Document Type


Publication Date



Eberly College of Arts and Sciences


Social Work


The advent of federal funding for rural social services during the late 1960s and 1970s brought about changes in the political organization of rural America. A host of new organizational actors, like Area Agencies on Aging and various local aging agencies were created in rural communities across the country, in the wake of Baker v. Carr with its “one man/one vote” principle and funding through programs like the Economic Opportunity Act and the Older Americans Act. This article details a leadership succession model suggesting that local leadership of aging interests went through at least four distinct phases during this time: from pre-organizational leadership, to leadership planning, organizational managers, and finally, leadership as special-interest advocacy.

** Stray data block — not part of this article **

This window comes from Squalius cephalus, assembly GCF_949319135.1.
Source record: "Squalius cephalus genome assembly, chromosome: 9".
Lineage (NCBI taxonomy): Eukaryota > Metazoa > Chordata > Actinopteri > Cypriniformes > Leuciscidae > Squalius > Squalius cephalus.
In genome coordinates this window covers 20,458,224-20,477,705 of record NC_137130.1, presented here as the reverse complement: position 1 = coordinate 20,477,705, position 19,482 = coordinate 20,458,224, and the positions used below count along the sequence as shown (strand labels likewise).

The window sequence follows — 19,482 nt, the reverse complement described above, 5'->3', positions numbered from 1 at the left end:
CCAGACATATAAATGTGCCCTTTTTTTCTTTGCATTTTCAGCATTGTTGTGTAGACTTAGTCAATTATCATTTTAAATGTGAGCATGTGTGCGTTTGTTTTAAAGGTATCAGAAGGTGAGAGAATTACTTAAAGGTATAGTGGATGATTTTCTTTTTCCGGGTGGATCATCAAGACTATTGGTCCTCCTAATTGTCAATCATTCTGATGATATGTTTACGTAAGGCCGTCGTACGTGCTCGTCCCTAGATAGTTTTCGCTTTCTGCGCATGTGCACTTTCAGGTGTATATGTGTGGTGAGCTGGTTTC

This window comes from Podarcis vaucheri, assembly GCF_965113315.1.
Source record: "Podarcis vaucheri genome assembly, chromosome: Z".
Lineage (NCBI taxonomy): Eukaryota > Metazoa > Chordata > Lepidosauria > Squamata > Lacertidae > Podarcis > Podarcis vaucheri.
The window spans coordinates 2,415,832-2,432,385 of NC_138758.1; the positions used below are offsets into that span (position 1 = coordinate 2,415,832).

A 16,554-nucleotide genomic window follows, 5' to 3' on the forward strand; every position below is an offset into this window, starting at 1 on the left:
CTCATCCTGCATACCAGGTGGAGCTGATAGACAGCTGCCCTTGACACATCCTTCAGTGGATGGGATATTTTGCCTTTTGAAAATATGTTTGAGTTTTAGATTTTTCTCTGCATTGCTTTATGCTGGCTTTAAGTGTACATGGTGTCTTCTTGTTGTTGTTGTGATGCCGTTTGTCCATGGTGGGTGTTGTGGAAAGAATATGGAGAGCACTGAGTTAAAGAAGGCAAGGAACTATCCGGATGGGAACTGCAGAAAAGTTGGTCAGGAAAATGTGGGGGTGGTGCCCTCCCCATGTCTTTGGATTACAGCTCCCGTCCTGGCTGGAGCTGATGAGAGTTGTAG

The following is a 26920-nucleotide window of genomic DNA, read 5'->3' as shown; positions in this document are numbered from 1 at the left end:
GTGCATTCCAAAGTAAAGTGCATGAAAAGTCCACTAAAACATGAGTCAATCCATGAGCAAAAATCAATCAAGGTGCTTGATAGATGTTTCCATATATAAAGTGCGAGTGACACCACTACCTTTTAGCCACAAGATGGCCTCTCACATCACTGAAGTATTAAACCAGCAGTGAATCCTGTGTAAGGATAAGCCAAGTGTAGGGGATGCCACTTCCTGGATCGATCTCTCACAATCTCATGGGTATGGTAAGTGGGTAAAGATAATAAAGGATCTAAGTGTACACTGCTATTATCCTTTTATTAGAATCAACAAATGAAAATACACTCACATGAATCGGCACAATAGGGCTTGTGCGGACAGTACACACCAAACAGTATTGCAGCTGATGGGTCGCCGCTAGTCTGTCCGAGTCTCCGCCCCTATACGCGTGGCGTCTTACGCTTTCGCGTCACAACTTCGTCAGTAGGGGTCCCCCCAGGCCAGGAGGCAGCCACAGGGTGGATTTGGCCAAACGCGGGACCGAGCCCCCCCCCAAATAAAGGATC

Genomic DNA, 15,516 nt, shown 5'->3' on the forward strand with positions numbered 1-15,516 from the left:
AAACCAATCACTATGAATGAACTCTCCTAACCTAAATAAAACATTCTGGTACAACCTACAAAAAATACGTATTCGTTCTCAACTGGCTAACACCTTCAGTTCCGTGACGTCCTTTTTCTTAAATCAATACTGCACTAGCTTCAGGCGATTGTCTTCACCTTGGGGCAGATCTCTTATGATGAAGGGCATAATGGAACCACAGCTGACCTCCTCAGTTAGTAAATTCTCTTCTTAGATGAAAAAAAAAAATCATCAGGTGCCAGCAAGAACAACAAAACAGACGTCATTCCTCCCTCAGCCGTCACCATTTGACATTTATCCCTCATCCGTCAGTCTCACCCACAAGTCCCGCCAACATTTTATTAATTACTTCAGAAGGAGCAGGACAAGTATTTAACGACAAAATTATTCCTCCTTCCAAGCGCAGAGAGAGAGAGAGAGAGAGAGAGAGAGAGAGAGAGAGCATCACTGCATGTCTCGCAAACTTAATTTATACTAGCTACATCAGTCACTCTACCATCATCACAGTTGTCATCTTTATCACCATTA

Source Citation

Presented at the Third Annual National Institute on Social Work in Rural Areas, August 7-10, 1978, Morgantown WV and published in Effective Models for the Delivery of Services in Rural Areas: Implications for Practice and Social Work Education. Barry Locke and Roger A. Lohmann, Eds. School of Social Work. West Virginia University.



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